• What you need to be good at is breaking down a problem into parts, and being able to solve those parts.

This is the definition of doing maths. ;)

Nice post, thanks.

Posted at 5:23 a.m. on October 25, 2012

8 Emre Sevinç says...

A nice read was it indeed. Thank you very much for sharing your impressions.

And now a short criticism: The Scratch programming environment, being the most child-friendly system I've ever seen so far (and I have tried to teach children, as well as adults with zero prior programming experience, using environments as different from each other as StarLogo and Python), lets children create amazing programs, but most important of all introduces the fundamentals of computational thinking and creativity with almost zero barriers for entry. From a programming perspective, it definitely has a lot of shortcomings (most of which have been addresses by 'add-on's or similar systems built on top of it) but if you want to show the basics to a bunch of kids who are 7 or 8 year olds, then it is a great system.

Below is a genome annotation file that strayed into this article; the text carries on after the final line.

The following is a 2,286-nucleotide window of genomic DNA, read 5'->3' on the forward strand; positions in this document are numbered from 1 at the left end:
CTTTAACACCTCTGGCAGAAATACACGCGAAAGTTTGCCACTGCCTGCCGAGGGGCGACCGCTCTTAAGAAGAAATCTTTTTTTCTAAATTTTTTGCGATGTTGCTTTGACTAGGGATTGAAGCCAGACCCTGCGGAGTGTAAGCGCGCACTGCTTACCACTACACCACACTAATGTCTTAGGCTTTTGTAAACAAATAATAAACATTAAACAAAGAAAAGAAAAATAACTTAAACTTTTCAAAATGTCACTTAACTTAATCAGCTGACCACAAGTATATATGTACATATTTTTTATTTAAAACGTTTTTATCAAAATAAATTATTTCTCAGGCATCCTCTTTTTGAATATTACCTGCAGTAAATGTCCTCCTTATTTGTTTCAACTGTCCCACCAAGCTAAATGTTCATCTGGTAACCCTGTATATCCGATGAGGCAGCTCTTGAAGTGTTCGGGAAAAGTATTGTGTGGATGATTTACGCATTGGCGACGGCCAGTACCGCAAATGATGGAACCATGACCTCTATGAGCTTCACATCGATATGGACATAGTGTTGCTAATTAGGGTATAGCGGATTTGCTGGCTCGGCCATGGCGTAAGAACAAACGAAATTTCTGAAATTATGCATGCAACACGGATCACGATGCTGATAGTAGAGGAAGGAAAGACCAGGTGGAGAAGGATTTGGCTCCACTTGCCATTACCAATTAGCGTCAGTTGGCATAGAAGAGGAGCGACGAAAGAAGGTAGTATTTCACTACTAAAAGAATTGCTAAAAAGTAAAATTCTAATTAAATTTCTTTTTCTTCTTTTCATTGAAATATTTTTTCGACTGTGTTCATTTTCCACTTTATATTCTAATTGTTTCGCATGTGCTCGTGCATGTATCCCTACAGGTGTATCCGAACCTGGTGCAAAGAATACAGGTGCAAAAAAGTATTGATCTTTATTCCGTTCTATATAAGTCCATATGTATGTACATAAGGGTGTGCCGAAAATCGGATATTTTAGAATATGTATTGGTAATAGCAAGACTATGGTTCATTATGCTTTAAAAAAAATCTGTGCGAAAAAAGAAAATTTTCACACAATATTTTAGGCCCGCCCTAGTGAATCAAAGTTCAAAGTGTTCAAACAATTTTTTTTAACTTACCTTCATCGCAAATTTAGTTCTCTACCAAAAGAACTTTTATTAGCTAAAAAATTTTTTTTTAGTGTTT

Moreover, the social aspects of Scratch, namely easily publishing your projects and seeing the source code of others, are a gift. Try to do the same with Python and GitHub (one of my favorite combinations when I'm not dealing with children ;-), starting from scratch (some pun intended) and showing them all the tools... I'm curious how far their attention span would go.

Finally, apparently a number guessing game can be super easily implemented with a 'fake programming language' such as Scratch, too:

And the source code, plain and simple, is probably easier to explain to children (and I had kids create much more complex games, animations, quizzes, etc. with Scratch):

PS: For a nice account of Scratch from a veteran compile developer please see: "Teach children planning and problem solving not programming"

Posted at 5:44 a.m. on October 25, 2012

9 Ian Witham says...

I think Scratch is a great program and I know I would have had hours of fun with it had it existed when I was a kid. But then I already enjoyed playing around with Commodore basic and Logo. Does Scratch really help to hook kids who wouldn't be equally hooked by a suitable introduction to something like Python or Processing?

Katie's successful career-day experience suggests that there's no need to condescend to kids with cartoonish building blocks just to show them the "basics" (loops, variable, conditions...)